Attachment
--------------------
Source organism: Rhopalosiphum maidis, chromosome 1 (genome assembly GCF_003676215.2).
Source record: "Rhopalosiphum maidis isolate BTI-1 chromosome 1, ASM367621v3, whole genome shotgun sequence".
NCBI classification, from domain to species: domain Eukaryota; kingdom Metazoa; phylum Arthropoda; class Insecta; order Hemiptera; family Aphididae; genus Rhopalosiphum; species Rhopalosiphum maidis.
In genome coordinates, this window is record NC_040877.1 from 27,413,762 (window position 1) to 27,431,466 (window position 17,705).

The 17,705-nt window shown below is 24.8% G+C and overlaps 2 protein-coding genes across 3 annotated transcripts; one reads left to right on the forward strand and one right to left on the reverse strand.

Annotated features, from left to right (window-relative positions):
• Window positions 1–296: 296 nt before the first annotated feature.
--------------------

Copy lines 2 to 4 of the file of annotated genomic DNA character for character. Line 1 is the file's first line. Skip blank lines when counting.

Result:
Source record: "Rhopalosiphum maidis isolate BTI-1 chromosome 1, ASM367621v3, whole genome shotgun sequence".
NCBI classification, from domain to species: domain Eukaryota; kingdom Metazoa; phylum Arthropoda; class Insecta; order Hemiptera; family Aphididae; genus Rhopalosiphum; species Rhopalosiphum maidis.
In genome coordinates, this window is record NC_040877.1 from 27,413,762 (window position 1) to 27,431,466 (window position 17,705).